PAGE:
I’ve come across a store of well-written and thought-provoking articles by author and Guardian columnist Tim Lott which reflect on creativity and the human condition. I thought some of these might lead us to consider more deeply the uses of storytelling and mythology in training, coaching, therapy and perhaps even in teaching.

Fairytales are not just for fun, he writes.

“As Philip Pullman’s “Grimm Tales” shows, they speak to something deep in the unconscious of adults and children, addressing our darkest fears and anxieties.

“The best stories have a profound resonance within our subconscious minds.

“In Bruno Bettelheim’s ‘The Uses of Enchantment’, these older tales legitimise the darker instincts that all children experience, freeing them from the guilt that such feelings generate”.

He cites Joseph Campbell’s work on mythology, “The Hero With A Thousand Faces” – which he mentions was an inspiration to George Lucas as he crafted “Star Wars” – and says that “all great adventure stories are a guide to help us through changes in our life from one place of development to another.”

He mentions that fairytales and myths are designed to affect the “secret self”, and “these portals that lie within us all”, hinting at a psychological and even spiritual resonance.

He adds that “if that primitive resonance is not achieved, storytellers are failing to fulfil what is perhaps their primary function, which is therapeutic – to act as an echo chamber to our deepest fears and desires, and thus help to integrate them into a healthy personality”.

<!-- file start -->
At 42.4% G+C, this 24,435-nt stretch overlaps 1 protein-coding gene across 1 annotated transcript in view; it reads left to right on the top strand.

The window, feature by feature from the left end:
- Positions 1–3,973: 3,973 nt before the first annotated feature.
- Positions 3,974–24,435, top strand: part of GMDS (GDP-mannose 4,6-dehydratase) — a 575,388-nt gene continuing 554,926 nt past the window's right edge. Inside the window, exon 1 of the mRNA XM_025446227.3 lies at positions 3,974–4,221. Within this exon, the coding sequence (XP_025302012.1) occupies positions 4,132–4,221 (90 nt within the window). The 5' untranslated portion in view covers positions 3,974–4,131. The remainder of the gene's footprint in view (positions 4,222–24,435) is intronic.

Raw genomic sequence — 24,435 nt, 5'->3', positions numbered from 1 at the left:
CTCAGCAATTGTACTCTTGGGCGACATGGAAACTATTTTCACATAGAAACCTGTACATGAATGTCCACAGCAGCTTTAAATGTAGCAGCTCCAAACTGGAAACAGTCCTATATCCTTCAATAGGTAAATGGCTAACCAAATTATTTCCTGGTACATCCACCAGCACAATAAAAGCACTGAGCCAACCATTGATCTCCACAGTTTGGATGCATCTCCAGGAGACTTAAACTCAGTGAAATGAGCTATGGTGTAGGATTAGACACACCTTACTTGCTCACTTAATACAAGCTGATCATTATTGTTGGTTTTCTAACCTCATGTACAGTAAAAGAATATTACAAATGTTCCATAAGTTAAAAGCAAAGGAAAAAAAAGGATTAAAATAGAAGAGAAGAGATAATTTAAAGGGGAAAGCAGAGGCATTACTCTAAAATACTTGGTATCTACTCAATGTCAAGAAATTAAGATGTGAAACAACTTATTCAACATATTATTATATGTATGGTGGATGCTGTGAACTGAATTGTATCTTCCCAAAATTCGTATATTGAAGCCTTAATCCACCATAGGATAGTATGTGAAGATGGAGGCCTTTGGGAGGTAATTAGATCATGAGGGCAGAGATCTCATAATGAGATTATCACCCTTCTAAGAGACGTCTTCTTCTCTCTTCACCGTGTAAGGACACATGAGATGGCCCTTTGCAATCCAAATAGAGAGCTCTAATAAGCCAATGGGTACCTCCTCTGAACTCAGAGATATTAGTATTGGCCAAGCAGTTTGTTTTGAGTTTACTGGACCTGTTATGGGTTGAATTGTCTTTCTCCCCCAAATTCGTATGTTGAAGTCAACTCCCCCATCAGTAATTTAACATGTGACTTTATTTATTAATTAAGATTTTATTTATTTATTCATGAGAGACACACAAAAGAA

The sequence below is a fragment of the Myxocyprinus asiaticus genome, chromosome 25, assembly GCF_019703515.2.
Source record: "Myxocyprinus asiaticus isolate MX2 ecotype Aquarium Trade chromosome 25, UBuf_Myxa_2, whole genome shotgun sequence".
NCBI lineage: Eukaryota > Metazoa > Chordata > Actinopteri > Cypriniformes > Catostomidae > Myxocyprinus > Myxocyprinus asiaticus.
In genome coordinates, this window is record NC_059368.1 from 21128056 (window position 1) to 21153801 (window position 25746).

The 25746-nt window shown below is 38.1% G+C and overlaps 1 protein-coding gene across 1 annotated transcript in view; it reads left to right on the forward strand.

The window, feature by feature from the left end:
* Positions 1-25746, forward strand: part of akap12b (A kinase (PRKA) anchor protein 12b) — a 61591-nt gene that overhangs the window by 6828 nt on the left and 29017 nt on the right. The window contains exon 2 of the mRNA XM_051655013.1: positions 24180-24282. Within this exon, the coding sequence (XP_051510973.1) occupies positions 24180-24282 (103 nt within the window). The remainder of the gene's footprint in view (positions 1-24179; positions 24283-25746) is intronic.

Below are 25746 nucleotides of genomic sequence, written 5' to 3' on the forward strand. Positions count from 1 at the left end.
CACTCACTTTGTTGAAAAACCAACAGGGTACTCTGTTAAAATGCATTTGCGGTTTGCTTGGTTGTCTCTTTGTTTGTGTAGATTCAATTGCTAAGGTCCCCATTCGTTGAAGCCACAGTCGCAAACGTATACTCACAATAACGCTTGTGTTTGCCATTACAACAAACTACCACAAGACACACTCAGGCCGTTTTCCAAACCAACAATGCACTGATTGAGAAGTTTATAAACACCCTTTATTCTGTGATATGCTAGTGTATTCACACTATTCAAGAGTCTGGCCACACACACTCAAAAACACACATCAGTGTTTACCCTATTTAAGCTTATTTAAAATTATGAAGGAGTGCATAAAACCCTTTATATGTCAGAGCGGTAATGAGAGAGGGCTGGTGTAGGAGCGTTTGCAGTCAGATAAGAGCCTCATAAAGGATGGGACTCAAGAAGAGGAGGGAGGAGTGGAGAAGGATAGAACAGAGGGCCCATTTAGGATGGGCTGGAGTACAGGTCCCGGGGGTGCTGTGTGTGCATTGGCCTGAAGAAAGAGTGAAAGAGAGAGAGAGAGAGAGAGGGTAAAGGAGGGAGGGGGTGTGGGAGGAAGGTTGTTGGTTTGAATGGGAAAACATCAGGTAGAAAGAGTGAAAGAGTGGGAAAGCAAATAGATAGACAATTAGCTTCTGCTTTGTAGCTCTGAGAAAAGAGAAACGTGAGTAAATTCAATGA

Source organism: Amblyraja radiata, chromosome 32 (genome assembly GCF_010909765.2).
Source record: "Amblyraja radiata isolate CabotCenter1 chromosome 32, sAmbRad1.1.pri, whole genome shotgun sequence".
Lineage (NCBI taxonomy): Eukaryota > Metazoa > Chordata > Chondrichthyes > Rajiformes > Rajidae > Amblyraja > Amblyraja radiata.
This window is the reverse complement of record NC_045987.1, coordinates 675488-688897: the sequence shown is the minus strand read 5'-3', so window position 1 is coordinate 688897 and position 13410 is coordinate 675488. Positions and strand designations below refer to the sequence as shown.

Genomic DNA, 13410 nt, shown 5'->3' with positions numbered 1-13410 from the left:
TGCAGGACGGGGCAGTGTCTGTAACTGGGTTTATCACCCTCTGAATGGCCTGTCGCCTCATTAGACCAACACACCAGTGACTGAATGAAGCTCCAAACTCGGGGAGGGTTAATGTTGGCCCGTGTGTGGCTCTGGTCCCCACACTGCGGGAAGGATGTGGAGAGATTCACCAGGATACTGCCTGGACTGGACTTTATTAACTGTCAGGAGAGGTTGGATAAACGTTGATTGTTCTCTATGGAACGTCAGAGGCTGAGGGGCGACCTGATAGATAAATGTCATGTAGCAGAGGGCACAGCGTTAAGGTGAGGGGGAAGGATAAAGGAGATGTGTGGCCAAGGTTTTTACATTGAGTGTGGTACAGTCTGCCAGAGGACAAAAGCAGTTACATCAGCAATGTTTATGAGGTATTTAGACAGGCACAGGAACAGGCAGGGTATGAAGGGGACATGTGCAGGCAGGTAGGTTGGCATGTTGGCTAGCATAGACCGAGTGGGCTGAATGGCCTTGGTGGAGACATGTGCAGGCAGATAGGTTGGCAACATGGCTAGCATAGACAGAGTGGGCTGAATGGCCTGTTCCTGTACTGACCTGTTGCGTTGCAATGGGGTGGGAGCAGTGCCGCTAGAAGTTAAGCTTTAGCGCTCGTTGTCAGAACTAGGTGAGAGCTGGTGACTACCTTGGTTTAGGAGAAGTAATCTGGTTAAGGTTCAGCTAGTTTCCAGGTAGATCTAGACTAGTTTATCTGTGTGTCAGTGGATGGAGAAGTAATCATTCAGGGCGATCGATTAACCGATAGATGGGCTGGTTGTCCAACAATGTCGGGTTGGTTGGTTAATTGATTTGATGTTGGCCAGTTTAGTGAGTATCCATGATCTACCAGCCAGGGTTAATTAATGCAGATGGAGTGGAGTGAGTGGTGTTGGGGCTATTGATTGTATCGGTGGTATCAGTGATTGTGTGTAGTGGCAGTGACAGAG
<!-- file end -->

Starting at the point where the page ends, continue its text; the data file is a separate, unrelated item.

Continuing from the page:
This is what my psychosynthesis approach is all about – integrating the aspects of the psyche which are fragmented and even lost.

And this is the deeper meaning of every adventure, of every myth of wandering, exile, loss, struggle and overcoming, homecoming and final triumph – the journey of the soul through life, the wanderer seeking home, and the heroic and sometimes tragic task of living and becoming whole.

So when using storytelling in our developmental work, there will need to be a hero or heroine, a task, an adventure, an overcoming, an exile for a time and for a purpose, and a homecoming and reunion.

A bit like the pattern of the BPM’s – basic perinatal matrices – which chart our developmental pattern from birth and oneness, through contraction and threat, to struggle and overcoming, to unity and resolution.

A pattern we repeat through life’s crises, and which gives us hope that in the end there is always hope and a meaning to the journey.

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